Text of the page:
The dangers of excessive alcohol consumption
Excessive alcohol consumption and under-age drinking are common issues, which almost all countries globally continue to struggle with. The urgent need to raise awareness about the evils of alcohol consumption has been brought up by most National and International bodies during their annual meetings. The World Medical Association recently during its General Assembly launched a declaration, which focuses on reducing excessive alcohol consumption and framing new policies for harm reduction.
Alcohol consumption is a critical challenge that contributes to various social and economic problems. It is the cause of death of over 2.5 million individuals every year (almost 4% of all deaths worldwide), and the third leading risk factor for poor health globally, accounting for 5.5% of disability-adjusted life years lost.
The WMA Statement stresses on the following:
· Chalking out various effective alcohol harm-reduction policies and measures that will target overall alcohol consumption by imposing some legal and regulatory measures
· Innovating new health and social policy interventions that will target high-risk drinkers and other vulnerable groups and the resulting harms
· Strengthening weak alcohol policies and prevention programmes that are ineffective at protecting health and safety, and preventing harm
· Bringing in international public health advocacy and partnerships to strengthen and support the ability of governments and civil society worldwide to commit to, and deliver on, reducing the harmful use of alcohol
· Educating and encouraging health professionals in preventing, treating and mitigating alcohol-related harm, using effective preventive and therapeutic interventions
The World Medical Association has taken a leadership role to encourage and support the development and implementation of evidence-based national alcohol policies by promoting and facilitating partnerships, information exchange and health policy capacity building.
In addition to this, WMA insisted on bringing a transformation in the reform related to alcohol in the countries. These include:
· Increase alcohol prices, through volumetric taxation of products based on their alcohol strength, and other proven pricing mechanisms, to reduce alcohol consumption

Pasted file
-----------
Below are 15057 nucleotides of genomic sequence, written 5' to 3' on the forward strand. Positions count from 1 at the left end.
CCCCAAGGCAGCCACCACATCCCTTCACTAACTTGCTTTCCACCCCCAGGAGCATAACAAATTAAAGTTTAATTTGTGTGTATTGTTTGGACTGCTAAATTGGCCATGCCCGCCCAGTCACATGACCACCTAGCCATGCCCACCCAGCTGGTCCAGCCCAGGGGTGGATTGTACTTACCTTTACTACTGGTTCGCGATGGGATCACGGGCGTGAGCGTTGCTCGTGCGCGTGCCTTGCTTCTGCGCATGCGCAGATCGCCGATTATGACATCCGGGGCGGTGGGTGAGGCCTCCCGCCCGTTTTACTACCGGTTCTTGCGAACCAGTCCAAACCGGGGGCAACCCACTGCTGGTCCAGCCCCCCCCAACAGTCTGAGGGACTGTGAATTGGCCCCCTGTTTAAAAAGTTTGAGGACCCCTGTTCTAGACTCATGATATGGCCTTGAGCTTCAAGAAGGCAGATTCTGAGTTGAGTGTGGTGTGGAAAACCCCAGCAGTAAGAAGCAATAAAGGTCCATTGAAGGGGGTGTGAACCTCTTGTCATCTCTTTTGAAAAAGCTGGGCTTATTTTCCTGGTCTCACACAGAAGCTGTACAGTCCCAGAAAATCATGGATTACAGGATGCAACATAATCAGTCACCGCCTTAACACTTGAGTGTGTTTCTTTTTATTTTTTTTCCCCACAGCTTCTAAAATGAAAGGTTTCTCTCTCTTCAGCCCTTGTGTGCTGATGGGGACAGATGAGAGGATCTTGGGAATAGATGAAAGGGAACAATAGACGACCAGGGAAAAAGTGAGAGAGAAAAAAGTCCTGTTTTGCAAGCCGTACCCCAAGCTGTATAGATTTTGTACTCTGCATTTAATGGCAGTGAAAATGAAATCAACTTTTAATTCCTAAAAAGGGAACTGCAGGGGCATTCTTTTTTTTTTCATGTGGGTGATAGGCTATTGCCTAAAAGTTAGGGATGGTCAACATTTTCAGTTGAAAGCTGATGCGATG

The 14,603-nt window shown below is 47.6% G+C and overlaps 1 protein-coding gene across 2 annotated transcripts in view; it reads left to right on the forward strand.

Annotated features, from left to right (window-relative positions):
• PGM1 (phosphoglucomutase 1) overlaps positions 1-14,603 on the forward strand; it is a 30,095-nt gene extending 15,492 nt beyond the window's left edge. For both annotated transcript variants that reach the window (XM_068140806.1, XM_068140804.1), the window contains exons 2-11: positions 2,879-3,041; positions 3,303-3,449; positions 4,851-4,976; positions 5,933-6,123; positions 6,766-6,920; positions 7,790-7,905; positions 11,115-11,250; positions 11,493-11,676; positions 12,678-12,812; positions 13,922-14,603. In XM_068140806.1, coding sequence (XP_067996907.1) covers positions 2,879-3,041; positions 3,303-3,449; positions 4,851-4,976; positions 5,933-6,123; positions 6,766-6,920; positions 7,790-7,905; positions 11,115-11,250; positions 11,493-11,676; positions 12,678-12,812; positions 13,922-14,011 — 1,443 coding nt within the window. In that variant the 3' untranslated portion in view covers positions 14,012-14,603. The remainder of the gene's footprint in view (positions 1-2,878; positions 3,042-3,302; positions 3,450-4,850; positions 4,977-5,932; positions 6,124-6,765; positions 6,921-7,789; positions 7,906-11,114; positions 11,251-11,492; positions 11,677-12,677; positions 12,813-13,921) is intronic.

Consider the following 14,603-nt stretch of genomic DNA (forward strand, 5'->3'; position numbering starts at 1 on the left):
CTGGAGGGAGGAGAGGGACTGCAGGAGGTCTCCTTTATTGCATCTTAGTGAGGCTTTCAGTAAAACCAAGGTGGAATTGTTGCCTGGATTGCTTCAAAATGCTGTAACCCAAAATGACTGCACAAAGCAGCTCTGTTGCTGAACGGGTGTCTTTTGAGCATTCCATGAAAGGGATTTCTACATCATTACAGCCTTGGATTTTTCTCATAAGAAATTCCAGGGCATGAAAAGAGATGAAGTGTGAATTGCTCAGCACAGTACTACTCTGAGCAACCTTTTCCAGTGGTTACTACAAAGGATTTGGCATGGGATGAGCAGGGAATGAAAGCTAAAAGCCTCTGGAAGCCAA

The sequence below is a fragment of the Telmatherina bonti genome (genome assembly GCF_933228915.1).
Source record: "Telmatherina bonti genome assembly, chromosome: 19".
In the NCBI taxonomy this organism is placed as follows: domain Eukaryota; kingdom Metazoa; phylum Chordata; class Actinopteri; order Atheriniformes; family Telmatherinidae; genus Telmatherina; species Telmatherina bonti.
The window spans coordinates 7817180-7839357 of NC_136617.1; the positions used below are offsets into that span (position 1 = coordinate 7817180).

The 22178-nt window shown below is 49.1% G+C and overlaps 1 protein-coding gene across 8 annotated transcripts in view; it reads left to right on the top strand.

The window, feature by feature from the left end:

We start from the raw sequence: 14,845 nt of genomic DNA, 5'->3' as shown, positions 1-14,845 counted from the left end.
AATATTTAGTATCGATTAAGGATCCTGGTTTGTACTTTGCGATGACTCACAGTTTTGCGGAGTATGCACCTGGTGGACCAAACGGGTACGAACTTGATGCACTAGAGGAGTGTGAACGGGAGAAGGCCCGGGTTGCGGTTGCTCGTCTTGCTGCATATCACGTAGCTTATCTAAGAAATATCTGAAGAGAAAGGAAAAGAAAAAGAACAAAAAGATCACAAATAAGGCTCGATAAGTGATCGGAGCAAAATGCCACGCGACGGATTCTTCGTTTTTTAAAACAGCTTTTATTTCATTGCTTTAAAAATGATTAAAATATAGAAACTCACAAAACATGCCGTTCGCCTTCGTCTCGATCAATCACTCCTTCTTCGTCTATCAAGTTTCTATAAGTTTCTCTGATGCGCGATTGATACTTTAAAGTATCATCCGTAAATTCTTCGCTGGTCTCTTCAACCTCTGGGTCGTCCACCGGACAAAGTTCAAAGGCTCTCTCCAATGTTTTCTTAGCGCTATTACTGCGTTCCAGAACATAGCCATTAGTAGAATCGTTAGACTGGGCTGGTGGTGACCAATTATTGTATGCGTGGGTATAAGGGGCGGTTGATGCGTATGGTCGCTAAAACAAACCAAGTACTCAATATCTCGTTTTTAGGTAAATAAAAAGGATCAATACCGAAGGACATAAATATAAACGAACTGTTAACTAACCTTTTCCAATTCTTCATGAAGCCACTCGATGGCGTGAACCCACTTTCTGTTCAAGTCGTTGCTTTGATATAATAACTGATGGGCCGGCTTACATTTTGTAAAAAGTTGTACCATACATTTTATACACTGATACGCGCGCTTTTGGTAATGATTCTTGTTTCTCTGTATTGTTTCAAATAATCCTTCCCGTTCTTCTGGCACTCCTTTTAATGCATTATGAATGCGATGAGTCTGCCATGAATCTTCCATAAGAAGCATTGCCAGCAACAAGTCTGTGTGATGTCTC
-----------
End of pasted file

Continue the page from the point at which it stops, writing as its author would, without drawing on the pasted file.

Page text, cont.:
· Regulate access and availability of alcohol by limiting the hours and days of sale, the number and location of alcohol outlets and licensed premises, and the imposition of a minimum legal drinking age
· Governments should tax and control the production and consumption of alcohol, with licensing that emphasizes public health and safety and empowers licensing authorities to control the total availability of alcohol in their jurisdictions
· Public authorities must strengthen the prohibition of selling to minors and must systematically request proof of age before alcohol can be purchased in shops or bars
· Practicing alcohol marketing in a restricted way, so as to prevent the early adoption of drinking by young people and to minimise their alcohol consumption
· Imposing regulatory measures ranging from wholesale bans and restrictions on measures that promote excessive consumption, to restrictions on the placement and content of alcohol advertising that is attractive to young people
· Increase public awareness of harmful alcohol consumption through product labeling and public awareness campaigns. Practicing social marketing campaigns to educate the public about harmful alcohol use. Encouraging drink driving policies and regulating health-warning labels on alcohol products, mandated by an independent authorized body
· Key drink-driving deterrents should be implemented like strictly enforced legal maximum blood alcohol concentration for drivers of no more than 50mg/100ml, supported by social marketing campaigns and the power of authorities to impose immediate sanctions
The problem of excessive alcohol consumption is plaguing the entire country and if appropriate measures are not implemented, the number of deaths caused due to alcohol related causes will continue to rise at a high pace. In a country like India, which is home to 1.27 billion people and records one of the highest drinking and driving deaths yearly, stringent laws and checks are a must.